38. Nate Sewell on December 31, 2022 at 2:17 am

    Clogged filters actually improve how well exhaust is filtered because it’s limits what can get out, but kills suction, it probably removed a LOT less at the source as a result… which is where you’re standing and breathing. A better reading at the exhaust is probably important but less important than the reading at the source.



  39. Alpha Force on December 31, 2022 at 2:18 am

    As others have already said it is likely the old "clogged" filter…and the festool thing is overpriced for what you’re getting. For around the same price you could have gotten a Powermatic PM1300TX, which is going to clean better than the festool or the shop vacs and it is relatively quiet. Plus, it has a metal impeller that won’t be damaged by big chunks of wood going through it. There are dust collectors from JET that are similar to the PM1300 which can be had for under $500. With these, the only drawback is that you’ll need a dedicated circuit for them OR you can do what I did and run 10 gauge romex with a 30A breaker and have them all on the same line. With 30A at 120V you can safely draw up to 3.6 kW of power on the circuit. It doesn’t cost much to do this, and you will not trip a breaker when starting up a tool or dust collector.



  40. Michael M on December 31, 2022 at 2:22 am

    College



  41. BrandEver on December 31, 2022 at 2:23 am

    If you want to go cheap and cleanish, get a cyclone (I really like the dust deputy) and cheap shop vac with filter and bag, for pretty darn clean and still cheap add an n95 mask.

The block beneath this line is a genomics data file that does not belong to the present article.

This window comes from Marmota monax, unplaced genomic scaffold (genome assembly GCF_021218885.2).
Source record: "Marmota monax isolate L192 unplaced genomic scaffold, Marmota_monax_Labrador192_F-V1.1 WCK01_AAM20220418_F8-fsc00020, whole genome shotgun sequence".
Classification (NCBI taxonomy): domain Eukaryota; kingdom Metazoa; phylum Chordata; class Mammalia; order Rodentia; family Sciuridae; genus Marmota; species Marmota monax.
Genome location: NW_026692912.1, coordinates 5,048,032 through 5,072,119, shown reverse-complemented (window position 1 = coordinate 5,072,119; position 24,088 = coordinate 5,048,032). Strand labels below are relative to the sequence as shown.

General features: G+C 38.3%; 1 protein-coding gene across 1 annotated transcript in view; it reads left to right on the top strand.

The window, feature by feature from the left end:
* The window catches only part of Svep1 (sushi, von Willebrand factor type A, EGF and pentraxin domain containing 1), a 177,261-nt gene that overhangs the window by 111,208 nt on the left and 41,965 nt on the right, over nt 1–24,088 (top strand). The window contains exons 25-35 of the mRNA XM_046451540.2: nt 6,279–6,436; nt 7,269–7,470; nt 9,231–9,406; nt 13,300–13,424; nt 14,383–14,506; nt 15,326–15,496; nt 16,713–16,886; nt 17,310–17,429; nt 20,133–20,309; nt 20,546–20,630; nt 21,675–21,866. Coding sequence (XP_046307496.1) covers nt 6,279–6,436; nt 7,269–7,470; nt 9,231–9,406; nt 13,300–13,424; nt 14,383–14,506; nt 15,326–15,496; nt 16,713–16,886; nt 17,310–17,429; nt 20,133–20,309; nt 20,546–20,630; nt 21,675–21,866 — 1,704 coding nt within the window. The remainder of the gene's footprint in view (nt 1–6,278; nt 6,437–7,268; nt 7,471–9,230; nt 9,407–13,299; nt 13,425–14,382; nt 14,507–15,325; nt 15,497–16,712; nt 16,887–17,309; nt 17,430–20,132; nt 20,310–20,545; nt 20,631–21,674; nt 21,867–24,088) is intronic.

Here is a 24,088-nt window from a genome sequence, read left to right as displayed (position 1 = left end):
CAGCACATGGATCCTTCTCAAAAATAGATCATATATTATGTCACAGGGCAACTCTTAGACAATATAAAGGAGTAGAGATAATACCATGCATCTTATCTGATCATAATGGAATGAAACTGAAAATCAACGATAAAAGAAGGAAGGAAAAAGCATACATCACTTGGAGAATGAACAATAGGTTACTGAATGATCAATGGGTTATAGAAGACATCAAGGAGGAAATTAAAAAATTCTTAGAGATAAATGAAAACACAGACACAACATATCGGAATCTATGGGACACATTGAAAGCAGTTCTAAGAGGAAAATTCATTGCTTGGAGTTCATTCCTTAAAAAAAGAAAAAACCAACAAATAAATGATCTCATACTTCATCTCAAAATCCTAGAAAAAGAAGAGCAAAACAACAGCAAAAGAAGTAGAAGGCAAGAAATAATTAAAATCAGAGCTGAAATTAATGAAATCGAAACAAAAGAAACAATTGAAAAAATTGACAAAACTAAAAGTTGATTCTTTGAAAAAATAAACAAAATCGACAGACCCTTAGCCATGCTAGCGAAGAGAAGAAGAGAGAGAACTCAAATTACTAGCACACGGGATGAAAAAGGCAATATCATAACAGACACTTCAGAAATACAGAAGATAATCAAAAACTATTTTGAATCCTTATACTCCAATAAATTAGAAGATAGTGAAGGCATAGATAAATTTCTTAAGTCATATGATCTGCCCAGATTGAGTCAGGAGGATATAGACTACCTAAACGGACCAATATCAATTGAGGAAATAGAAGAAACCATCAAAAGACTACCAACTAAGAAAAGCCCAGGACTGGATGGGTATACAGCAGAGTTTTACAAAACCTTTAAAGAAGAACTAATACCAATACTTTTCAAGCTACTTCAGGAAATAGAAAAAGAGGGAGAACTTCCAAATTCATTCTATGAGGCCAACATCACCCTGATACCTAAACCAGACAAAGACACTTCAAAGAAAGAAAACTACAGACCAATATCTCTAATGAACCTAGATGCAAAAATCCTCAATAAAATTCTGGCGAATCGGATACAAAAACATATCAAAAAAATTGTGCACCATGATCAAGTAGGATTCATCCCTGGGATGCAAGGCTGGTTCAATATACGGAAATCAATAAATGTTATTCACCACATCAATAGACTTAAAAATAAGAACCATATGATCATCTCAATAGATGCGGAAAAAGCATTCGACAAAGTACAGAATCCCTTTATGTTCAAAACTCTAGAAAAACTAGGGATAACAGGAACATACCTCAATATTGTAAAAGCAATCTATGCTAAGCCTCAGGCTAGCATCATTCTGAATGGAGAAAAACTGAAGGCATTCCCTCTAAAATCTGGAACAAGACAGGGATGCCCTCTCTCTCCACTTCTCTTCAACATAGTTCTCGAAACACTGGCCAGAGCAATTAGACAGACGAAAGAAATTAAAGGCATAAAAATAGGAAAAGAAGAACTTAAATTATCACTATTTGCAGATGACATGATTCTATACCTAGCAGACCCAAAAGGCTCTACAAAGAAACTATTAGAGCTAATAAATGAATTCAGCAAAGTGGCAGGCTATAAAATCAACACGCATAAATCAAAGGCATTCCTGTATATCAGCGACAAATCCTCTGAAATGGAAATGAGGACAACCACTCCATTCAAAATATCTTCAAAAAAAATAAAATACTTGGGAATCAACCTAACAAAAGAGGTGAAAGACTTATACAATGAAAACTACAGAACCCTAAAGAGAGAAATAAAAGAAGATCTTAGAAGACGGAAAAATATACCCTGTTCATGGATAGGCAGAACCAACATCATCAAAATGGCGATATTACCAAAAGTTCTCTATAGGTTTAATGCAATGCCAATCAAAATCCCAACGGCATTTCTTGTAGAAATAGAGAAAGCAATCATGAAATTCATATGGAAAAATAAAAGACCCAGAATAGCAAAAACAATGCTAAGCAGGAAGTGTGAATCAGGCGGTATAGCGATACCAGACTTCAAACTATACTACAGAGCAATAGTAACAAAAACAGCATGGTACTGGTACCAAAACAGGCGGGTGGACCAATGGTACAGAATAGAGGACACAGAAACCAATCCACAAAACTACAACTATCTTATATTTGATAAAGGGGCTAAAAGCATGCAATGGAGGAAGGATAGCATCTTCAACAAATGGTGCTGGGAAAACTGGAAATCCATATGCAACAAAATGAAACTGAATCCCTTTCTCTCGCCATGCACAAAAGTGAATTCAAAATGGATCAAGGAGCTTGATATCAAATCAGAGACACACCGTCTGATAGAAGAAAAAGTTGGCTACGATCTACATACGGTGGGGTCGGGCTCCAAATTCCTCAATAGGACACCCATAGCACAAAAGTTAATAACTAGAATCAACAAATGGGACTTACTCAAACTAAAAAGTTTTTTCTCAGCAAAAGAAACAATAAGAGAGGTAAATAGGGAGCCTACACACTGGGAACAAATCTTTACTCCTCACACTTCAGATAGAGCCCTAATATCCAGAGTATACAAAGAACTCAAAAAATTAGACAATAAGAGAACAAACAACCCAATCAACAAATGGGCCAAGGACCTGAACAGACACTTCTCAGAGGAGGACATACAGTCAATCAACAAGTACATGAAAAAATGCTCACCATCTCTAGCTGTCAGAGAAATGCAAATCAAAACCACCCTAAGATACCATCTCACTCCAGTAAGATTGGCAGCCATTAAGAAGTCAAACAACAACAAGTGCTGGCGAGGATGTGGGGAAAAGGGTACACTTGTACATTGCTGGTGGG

42. Everyday Adventures on December 31, 2022 at 2:23 am

    the best way is to ent the shop vac out side, that way you don’t need to worry about filters and you don’t need to worry about the quality of air the vac put back for breathing air.



  43. Blacktail Studio on December 31, 2022 at 2:24 am

    Really interesting video man! Nice to see the honest feedback on festool and some side by side comparisons.



  44. MarcosElMalo2 on December 31, 2022 at 2:26 am

    The main reason your test isn’t “scientific” is that your sample size is too low in two ways. The first is that you’re testing one of each filter system. A professional lab conducting a scientifically rigorous study would test multiple machines for each of the three systems. How many? Ten, fifty, one hundred? More? I don’t know, but there’s a way to calculate how many machines per system to arrive at a statistically significant number.

    The second issue is that you’re probably not conducting a significant number of tests for each machine (again, I don’t know how many tests per machine you’d need to conduct, but there is a formula for finding this out. A statistician could probably tell you.